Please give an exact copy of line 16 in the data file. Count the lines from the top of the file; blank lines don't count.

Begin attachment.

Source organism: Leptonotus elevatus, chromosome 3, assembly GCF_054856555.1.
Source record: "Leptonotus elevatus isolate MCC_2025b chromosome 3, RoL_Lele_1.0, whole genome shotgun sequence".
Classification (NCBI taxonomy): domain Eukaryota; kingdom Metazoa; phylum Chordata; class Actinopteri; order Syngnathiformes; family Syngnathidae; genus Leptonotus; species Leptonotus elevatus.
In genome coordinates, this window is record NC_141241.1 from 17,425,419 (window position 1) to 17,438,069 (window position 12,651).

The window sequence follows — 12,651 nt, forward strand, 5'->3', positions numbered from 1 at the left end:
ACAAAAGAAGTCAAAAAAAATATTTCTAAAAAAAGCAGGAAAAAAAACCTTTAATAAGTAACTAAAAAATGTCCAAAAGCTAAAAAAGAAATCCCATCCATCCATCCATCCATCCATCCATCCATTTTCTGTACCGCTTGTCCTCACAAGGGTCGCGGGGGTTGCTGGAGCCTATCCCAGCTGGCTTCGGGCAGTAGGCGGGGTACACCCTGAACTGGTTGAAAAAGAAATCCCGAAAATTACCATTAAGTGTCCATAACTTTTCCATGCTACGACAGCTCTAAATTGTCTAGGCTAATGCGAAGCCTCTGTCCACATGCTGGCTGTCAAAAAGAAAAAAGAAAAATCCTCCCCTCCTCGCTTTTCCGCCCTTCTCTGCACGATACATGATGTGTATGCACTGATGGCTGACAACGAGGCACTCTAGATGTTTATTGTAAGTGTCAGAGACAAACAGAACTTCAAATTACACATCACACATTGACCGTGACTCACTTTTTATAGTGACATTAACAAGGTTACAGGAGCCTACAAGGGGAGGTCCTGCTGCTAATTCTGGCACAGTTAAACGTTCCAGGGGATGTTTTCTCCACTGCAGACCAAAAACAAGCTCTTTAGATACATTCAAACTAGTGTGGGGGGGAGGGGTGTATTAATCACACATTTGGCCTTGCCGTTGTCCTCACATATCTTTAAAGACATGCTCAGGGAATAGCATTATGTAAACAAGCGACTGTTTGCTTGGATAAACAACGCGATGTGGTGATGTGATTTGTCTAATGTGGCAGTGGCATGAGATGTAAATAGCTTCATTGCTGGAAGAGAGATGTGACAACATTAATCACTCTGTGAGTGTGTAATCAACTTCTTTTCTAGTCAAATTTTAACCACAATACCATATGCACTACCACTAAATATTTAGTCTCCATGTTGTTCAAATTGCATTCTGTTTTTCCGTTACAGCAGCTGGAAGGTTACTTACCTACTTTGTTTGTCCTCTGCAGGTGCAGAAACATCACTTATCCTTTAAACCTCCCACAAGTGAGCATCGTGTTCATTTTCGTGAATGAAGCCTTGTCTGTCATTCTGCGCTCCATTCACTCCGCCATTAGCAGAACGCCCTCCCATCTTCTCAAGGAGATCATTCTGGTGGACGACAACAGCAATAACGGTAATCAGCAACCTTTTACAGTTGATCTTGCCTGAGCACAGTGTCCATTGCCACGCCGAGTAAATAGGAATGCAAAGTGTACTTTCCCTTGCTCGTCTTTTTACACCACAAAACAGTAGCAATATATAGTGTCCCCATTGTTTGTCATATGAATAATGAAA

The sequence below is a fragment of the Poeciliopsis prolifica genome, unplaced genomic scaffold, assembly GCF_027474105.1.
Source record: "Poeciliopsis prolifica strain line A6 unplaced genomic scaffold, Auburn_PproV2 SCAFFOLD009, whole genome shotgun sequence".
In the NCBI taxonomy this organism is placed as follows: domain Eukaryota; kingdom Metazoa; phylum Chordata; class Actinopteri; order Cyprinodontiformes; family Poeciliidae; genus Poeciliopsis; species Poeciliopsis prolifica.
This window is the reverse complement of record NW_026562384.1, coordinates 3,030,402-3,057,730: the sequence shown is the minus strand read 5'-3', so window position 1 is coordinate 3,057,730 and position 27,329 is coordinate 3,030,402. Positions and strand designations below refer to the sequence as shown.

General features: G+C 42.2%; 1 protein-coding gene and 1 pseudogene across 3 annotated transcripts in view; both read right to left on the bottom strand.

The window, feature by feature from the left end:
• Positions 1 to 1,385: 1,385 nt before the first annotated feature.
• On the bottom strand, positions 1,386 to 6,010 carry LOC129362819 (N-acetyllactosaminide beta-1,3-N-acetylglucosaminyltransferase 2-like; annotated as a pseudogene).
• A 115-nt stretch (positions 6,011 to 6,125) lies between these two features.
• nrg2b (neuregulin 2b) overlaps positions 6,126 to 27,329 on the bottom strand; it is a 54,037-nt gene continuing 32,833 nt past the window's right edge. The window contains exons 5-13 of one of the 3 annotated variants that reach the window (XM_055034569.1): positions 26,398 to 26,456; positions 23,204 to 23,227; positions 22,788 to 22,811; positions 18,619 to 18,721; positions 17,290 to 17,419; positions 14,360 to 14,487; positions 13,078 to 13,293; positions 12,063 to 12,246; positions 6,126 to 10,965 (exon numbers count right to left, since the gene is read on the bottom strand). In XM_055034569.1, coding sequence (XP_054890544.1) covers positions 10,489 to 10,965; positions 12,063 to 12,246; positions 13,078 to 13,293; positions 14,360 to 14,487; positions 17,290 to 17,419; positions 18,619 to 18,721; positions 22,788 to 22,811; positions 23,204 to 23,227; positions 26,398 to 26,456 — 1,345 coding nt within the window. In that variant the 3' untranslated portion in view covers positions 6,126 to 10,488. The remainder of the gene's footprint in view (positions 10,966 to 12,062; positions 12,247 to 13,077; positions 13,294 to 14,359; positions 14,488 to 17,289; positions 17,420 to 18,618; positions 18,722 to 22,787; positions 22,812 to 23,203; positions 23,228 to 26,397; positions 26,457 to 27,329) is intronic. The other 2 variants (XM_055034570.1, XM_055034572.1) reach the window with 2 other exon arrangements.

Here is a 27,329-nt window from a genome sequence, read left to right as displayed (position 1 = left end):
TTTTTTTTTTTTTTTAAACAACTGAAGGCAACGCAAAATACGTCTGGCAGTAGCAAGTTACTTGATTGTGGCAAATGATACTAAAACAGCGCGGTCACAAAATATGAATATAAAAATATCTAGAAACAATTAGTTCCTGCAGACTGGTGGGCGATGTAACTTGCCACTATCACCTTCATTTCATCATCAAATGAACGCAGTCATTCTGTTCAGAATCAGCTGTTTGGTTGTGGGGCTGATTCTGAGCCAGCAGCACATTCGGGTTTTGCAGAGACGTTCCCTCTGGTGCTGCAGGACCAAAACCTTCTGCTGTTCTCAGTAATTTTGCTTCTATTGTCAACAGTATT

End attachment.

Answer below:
• nrg2b (neuregulin 2b) overlaps positions 6,126 to 27,329 on the bottom strand; it is a 54,037-nt gene continuing 32,833 nt past the window's right edge. The window contains exons 5-13 of one of the 3 annotated variants that reach the window (XM_055034569.1): positions 26,398 to 26,456; positions 23,204 to 23,227; positions 22,788 to 22,811; positions 18,619 to 18,721; positions 17,290 to 17,419; positions 14,360 to 14,487; positions 13,078 to 13,293; positions 12,063 to 12,246; positions 6,126 to 10,965 (exon numbers count right to left, since the gene is read on the bottom strand). In XM_055034569.1, coding sequence (XP_054890544.1) covers positions 10,489 to 10,965; positions 12,063 to 12,246; positions 13,078 to 13,293; positions 14,360 to 14,487; positions 17,290 to 17,419; positions 18,619 to 18,721; positions 22,788 to 22,811; positions 23,204 to 23,227; positions 26,398 to 26,456 — 1,345 coding nt within the window. In that variant the 3' untranslated portion in view covers positions 6,126 to 10,488. The remainder of the gene's footprint in view (positions 10,966 to 12,062; positions 12,247 to 13,077; positions 13,294 to 14,359; positions 14,488 to 17,289; positions 17,420 to 18,618; positions 18,722 to 22,787; positions 22,812 to 23,203; positions 23,228 to 26,397; positions 26,457 to 27,329) is intronic. The other 2 variants (XM_055034570.1, XM_055034572.1) reach the window with 2 other exon arrangements.